The mobile phone has evolved at an extraordinary rate over the past decade. Its capabilities, particularly in smartphones, have revolutionised a lot of industries and the accessibility that many people have to these industries. The urban forestry industry has arguably lagged behind in this, but thanks to advancements in dual-frequency wireless capabilities in smartphones – that is changing.
Mobile phones use radio chips that allow them to receive signals from satellite navigation systems which can then determine the location of the mobile phone. This is broadly the explanation of how GPS works and has been a part of mobile phones since 1999. Data accuracy and performance varies, which is due to the quality of the chips used in smartphones varying.
Devices with GPS chips work autonomously, off the grid, and without an Internet connection. Whereas devices with A-GPS chips (Assisted GPS) require a network data connection in order to work correctly. It is worth noting that A-GPS chips can assist autonomous GPS chips by pre-caching data; which improves the performance of these chips.
With GPS/GNSS Smartphone functionality capabilities extending to location services, this allows geospatial mapping to be performed via a mobile phone. This increases the accessibility of performing tree surveying to many more people and simplifies the equipment needed to perform a tree survey. It is also much cheaper, as typically devices with accurate GPS/ GNSS capabilities cost thousands, while most people already have a solid smartphone that already has that capability built-in.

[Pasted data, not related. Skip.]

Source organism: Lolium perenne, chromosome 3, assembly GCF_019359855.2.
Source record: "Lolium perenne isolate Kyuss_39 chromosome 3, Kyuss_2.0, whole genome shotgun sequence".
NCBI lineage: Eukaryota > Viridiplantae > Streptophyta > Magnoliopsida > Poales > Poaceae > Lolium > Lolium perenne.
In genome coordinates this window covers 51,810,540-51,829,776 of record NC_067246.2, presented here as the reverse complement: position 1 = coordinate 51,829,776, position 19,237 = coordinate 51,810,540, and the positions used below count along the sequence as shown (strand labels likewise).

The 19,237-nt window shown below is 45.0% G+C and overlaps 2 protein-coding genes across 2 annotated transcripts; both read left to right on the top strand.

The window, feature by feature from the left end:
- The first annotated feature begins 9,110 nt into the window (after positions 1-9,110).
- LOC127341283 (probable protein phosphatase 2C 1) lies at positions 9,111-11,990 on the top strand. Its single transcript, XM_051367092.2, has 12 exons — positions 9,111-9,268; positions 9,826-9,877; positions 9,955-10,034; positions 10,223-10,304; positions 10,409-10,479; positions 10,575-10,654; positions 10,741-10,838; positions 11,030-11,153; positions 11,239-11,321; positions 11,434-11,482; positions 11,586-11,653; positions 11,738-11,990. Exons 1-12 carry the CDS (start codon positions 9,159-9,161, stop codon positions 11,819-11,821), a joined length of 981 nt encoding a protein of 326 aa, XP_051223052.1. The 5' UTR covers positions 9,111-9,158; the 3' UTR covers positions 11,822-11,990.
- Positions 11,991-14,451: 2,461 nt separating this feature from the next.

GPS vs GNSS
We believe in staying ahead of the curve, and we recognise that smartphone accessibility is a vital way for the urban forestry industry to catch up to the times and remain practical and efficient.
That’s why we’ve added GPS/GNSS Smartphone functionality for Mapscape to GNSS receivers on a mobile phone or 3rd party device, connecting via Bluetooth. This will allow users to place a positional point on the screen to illustrate the tree position, with colour coding to clearly illustrate the positional point accuracy. We represent the positional point accuracy via three colours:
- Magenta; < 500m positional point accuracy
- Red = < 1.5m positional point accuracy
- Grey = > 1.5m positional point accuracy
You can snap the cursor to the colour coded crosshair to plot your tree position, which will then initiate a survey data collection window.
When going out on-site, you can put positional points on Mapscape, and the program comes with a pre-installed ordnance survey and topographical data built-in. In future, we’ll also be adding a direct-to-print option for those that don’t typically use DXF/ DGG/ CAD drawings.